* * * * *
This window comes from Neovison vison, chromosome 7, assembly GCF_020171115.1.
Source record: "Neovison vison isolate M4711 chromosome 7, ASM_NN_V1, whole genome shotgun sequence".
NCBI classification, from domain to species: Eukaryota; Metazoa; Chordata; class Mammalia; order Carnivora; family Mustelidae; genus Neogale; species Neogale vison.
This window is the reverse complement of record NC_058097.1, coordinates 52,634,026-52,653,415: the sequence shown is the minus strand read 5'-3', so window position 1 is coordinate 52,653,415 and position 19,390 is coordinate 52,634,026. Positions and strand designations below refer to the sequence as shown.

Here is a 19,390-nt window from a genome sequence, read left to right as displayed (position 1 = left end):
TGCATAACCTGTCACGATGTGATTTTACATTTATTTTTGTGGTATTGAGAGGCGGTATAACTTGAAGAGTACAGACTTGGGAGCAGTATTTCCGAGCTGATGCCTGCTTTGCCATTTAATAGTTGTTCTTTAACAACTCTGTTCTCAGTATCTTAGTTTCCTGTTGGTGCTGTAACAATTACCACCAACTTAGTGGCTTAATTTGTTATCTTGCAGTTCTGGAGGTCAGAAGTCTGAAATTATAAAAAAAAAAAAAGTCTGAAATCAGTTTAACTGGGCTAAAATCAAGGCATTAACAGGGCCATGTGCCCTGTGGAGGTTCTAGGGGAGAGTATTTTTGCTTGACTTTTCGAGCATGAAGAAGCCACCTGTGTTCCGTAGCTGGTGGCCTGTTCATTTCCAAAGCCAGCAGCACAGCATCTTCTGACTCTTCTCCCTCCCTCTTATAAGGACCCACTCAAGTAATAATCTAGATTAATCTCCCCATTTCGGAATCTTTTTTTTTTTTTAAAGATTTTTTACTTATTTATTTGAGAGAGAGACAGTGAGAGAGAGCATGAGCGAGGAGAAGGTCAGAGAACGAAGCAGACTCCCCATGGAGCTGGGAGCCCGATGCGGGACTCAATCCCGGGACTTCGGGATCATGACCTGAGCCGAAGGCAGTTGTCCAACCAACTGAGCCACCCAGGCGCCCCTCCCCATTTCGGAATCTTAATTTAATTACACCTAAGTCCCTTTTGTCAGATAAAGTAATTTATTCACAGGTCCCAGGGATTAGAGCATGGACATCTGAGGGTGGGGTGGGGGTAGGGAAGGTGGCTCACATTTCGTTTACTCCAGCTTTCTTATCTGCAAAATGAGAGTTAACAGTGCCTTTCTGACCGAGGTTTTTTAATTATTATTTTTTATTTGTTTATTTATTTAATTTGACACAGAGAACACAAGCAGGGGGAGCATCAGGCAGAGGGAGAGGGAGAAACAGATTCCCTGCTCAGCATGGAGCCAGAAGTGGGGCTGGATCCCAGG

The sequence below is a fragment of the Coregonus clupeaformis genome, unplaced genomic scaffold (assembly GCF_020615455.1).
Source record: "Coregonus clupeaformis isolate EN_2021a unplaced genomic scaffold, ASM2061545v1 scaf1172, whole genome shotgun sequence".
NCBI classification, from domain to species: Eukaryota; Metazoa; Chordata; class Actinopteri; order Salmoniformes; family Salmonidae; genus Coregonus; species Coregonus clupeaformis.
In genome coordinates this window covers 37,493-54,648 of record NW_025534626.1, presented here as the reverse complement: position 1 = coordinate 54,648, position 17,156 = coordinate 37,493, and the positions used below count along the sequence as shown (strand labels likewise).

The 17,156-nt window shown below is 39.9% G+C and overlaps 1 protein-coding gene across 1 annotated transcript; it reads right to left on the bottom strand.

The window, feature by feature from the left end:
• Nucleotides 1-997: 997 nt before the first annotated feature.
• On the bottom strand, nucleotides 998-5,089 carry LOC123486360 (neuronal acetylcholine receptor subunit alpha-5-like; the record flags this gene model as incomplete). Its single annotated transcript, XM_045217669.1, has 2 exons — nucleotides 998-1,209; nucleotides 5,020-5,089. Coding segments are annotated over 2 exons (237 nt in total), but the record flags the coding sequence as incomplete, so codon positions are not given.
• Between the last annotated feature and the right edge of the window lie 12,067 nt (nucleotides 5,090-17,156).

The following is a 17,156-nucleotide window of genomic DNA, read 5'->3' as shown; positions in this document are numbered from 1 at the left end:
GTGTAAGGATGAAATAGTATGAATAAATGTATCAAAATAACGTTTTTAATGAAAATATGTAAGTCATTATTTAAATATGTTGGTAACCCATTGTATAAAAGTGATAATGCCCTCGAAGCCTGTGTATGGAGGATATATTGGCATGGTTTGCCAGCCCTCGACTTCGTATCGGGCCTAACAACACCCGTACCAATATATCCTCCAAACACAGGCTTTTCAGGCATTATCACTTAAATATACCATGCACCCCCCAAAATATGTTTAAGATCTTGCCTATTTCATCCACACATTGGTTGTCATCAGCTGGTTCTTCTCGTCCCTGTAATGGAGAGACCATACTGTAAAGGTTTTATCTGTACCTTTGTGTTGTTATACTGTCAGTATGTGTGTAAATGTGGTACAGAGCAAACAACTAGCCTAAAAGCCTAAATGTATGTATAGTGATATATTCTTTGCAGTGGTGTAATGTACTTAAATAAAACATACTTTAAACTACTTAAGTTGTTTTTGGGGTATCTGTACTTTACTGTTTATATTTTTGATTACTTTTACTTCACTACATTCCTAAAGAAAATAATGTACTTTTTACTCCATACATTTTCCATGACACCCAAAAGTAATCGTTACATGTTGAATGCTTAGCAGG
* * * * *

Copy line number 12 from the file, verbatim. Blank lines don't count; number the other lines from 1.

The window, feature by feature from the left end: